Discovering Fossils and Dinosaurs at Construction Sites

Most people think of dinosaurs when they hear the term “fossils.” Fossils actually encompass all creatures that left some sort of preserved remains when they died. The process of fossilization is an important part of understanding natural history. Fossils are often discovered at construction sites when large quantities of dirt are moved and long-buried rocks and other natural debris are uncovered. Sometimes, these discoveries aren’t noticed until it’s too late to preserve them, but construction workers who pause work and alert the necessary authorities are hailed as heroes within the scientific community.

What Is a Fossil?

fossil is the preserved trace or remnant of something that was once living. Fossils can be left behind by either plant life or animals. Dinosaur bones, the most famous kind of fossil, are body fossils. Trace fossils are fossilized evidence of a creature’s life, such as a preserved footstep. Construction site finds that make the news are usually body fossils. Trace fossils are more likely to be discovered by professionals or people actively looking for fossils.

How Are Fossils Formed?

Fossils are formed when the remains of a plant or animal are buried quickly in the right climate conditions. In these cases, fossils can form. There are five different types of fossils, and each forms in its own specific manner.

Types of Fossils

Different types of fossils include stone fossils (also known as mold and cast fossils), whole animal fossils, and petrified wood. The types of fossils are categorized by what sort of animal or plant left the remains behind or by how the fossil was formed. Stone fossils and whole-body fossils are the types most often found at construction sites.

Mold and Cast Fossils (Stone Fossils)

Mold and cast fossils are made when an animal dies and ends up in a riverbed. The flesh either deteriorates or is fed on by smaller creatures, and what’s left is covered by a mix of mud and sand, called sediment. Over time, these layers of mud and sand form into hard rock. The remains decay or dissolve and are washed away, and what is left is a natural mold. Eventually, the entire mold becomes solid rock, which is pushed to the surface when the ground is disturbed by earthquakes or human-caused occurrences, like digging for construction projects. Paleontologists also dig through undisturbed ground to locate fossils.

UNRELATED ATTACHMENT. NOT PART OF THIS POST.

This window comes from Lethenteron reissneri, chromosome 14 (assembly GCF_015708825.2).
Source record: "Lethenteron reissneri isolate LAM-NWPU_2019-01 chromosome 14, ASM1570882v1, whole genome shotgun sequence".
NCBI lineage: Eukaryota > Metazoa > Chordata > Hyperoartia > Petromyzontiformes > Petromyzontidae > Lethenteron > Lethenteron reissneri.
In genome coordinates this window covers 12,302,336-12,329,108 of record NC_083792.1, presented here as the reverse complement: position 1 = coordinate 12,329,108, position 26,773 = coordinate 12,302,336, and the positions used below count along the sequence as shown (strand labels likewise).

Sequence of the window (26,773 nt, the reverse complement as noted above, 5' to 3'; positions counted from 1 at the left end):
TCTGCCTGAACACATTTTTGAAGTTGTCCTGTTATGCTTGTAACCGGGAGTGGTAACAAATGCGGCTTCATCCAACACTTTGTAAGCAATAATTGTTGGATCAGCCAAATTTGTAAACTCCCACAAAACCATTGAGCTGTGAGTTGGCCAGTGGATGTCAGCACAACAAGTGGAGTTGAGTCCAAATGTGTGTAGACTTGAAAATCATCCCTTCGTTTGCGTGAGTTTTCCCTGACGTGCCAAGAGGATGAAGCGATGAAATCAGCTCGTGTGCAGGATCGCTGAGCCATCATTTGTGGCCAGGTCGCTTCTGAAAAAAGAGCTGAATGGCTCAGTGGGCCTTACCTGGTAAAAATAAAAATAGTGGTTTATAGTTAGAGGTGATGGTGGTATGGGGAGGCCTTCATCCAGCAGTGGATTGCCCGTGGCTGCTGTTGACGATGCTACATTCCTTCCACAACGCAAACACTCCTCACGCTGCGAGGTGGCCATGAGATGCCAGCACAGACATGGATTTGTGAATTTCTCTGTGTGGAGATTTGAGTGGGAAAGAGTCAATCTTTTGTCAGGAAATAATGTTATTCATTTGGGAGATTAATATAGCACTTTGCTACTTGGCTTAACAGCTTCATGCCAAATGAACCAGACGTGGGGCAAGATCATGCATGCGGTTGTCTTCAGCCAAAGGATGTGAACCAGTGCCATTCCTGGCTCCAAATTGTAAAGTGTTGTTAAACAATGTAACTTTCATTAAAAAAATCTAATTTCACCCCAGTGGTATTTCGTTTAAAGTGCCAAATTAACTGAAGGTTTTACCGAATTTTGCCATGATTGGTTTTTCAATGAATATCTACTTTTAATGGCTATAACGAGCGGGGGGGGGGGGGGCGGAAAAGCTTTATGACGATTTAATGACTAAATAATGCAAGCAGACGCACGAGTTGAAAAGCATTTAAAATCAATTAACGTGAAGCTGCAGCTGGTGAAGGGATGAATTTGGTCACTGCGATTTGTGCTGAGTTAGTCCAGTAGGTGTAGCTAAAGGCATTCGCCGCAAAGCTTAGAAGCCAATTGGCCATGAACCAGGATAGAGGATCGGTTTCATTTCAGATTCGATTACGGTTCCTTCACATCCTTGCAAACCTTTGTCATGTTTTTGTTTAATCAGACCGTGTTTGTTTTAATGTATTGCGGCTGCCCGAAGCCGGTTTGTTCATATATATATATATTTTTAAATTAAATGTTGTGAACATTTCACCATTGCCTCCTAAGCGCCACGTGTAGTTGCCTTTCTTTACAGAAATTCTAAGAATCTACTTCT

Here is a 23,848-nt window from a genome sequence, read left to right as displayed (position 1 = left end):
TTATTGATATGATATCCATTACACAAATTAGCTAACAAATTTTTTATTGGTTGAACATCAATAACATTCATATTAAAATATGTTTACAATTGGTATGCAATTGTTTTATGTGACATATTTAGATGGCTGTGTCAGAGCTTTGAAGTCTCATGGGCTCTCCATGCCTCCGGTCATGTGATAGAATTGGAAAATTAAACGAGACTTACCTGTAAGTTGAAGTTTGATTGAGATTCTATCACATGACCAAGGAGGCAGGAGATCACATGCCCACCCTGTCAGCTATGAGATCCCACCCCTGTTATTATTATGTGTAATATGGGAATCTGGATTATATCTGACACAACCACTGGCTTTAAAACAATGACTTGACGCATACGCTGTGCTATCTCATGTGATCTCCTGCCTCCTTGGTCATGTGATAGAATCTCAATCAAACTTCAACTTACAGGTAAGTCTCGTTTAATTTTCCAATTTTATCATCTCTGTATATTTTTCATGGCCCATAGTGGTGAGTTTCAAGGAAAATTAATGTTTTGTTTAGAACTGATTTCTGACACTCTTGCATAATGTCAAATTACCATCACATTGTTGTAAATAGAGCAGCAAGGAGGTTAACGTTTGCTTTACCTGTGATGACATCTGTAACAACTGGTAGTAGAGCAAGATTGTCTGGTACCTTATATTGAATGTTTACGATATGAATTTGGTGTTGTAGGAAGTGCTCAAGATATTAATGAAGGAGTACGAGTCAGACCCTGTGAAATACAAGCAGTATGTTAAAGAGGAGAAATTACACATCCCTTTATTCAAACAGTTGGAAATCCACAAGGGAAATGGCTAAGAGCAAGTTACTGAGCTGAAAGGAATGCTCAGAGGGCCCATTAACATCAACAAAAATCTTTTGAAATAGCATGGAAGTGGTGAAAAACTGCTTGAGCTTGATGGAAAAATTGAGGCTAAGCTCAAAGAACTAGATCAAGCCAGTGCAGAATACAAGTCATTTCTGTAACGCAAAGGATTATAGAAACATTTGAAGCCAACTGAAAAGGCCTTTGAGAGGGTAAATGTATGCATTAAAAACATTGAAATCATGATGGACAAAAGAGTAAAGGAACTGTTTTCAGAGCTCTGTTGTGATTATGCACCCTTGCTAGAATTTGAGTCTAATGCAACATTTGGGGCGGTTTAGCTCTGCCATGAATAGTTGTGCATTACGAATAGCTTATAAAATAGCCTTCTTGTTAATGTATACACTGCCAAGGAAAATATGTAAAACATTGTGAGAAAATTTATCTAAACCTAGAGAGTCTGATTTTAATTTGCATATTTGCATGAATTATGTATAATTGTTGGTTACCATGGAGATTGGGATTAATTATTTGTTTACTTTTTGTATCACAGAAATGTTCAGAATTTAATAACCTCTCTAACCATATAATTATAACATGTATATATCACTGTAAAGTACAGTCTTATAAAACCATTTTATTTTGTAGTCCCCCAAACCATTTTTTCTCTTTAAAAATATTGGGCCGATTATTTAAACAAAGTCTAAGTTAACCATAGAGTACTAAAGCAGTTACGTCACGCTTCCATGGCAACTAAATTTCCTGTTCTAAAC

Whole Animal Fossils

Entire animals, like the woolly mammoth, have been found preserved and intact because their corpses were trapped in ice for millennia. Although not everything leaves behind a fossil, some of the smallest creatures in the world have been found completely fossilized. Insects are another common whole-animal fossil. Often, insects would become trapped in tree sap, and this sap turned to amber over time. Insects from millions of years ago have been found preserved in amber, looking much like they did when they were alive.

Petrified Wood

Petrified wood is made when wood turns into stone. Scientists don’t entirely understand the process, but it’s likely that it happens when oxygen is absent during the decaying process after the death of the tree. The remains are then buried in a riverbed, much like the process for stone fossils. The water contains minerals that work into openings in the wood, and these minerals serve to preserve the wood and fossilize it.

How Long Do Fossils Take to Form?

The formation of fossils typically occurs over millions of years. However, fossils formed in ice can form in just centuries.

Where and How Are Fossils Discovered?

Fossils are located in a wide variety of places. They are discovered by paleontologists, amateur fossil collectors, and construction crews preparing the ground for new buildings or roads. Sometimes, natural ecological processes like earthquakes uncover fossils.

Near Water

Sedimentary rocks are formed in swamps, lakes, oceans, and rivers when materials like mud, clay, and sand slowly harden over the course of millions of years. This means that many fossils are found near bodies of water or in places that were once in or near bodies of water. The first dinosaur fossil discovered in North America was found by Ferdinand Vandeveer Hayden in 1854 while exploring the Missouri River. Sometimes, fossils are used to provide historical information about the ecology of an area.

In Ice

Ice fossils can include animals and humans. The oldest human remains were found in the Alps in 1991. The remains were fully frozen. Meanwhile, entire wooly mammoths dating back to the Ice Age have been found in the tundra in Siberia.

In Forests

Whole-body insect fossils are typically found in forests because amber was usually formed on trees. A Mexican miner found a 25-million-year-old tree frog in amber in 2005. Trace fossils are also commonly found in forests, along with fossil trees.

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